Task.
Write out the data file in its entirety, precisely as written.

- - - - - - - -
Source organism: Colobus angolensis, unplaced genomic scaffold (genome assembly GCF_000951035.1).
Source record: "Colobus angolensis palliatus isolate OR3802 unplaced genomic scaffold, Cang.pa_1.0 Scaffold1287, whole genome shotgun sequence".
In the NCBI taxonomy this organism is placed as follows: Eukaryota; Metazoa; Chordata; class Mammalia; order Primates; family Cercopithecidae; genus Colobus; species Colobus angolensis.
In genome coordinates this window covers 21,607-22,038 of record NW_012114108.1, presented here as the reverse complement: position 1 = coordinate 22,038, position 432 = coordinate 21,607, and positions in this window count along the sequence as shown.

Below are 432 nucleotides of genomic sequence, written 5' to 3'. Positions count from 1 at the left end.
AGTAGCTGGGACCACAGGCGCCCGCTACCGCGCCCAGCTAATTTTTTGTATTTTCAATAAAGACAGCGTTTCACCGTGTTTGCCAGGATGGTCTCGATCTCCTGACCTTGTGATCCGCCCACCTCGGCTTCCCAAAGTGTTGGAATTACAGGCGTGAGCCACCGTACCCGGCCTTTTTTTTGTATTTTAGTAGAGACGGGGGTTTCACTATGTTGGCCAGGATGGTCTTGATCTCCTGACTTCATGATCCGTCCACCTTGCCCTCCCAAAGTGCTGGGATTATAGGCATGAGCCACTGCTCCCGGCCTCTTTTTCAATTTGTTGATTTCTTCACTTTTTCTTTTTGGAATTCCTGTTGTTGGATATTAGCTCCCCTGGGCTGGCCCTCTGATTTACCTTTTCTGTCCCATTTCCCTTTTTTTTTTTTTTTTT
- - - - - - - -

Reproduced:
Source organism: Colobus angolensis, unplaced genomic scaffold (genome assembly GCF_000951035.1).
Source record: "Colobus angolensis palliatus isolate OR3802 unplaced genomic scaffold, Cang.pa_1.0 Scaffold1287, whole genome shotgun sequence".
In the NCBI taxonomy this organism is placed as follows: Eukaryota; Metazoa; Chordata; class Mammalia; order Primates; family Cercopithecidae; genus Colobus; species Colobus angolensis.
In genome coordinates this window covers 21,607-22,038 of record NW_012114108.1, presented here as the reverse complement: position 1 = coordinate 22,038, position 432 = coordinate 21,607, and positions in this window count along the sequence as shown.

Below are 432 nucleotides of genomic sequence, written 5' to 3'. Positions count from 1 at the left end.
AGTAGCTGGGACCACAGGCGCCCGCTACCGCGCCCAGCTAATTTTTTGTATTTTCAATAAAGACAGCGTTTCACCGTGTTTGCCAGGATGGTCTCGATCTCCTGACCTTGTGATCCGCCCACCTCGGCTTCCCAAAGTGTTGGAATTACAGGCGTGAGCCACCGTACCCGGCCTTTTTTTTGTATTTTAGTAGAGACGGGGGTTTCACTATGTTGGCCAGGATGGTCTTGATCTCCTGACTTCATGATCCGTCCACCTTGCCCTCCCAAAGTGCTGGGATTATAGGCATGAGCCACTGCTCCCGGCCTCTTTTTCAATTTGTTGATTTCTTCACTTTTTCTTTTTGGAATTCCTGTTGTTGGATATTAGCTCCCCTGGGCTGGCCCTCTGATTTACCTTTTCTGTCCCATTTCCCTTTTTTTTTTTTTTTTT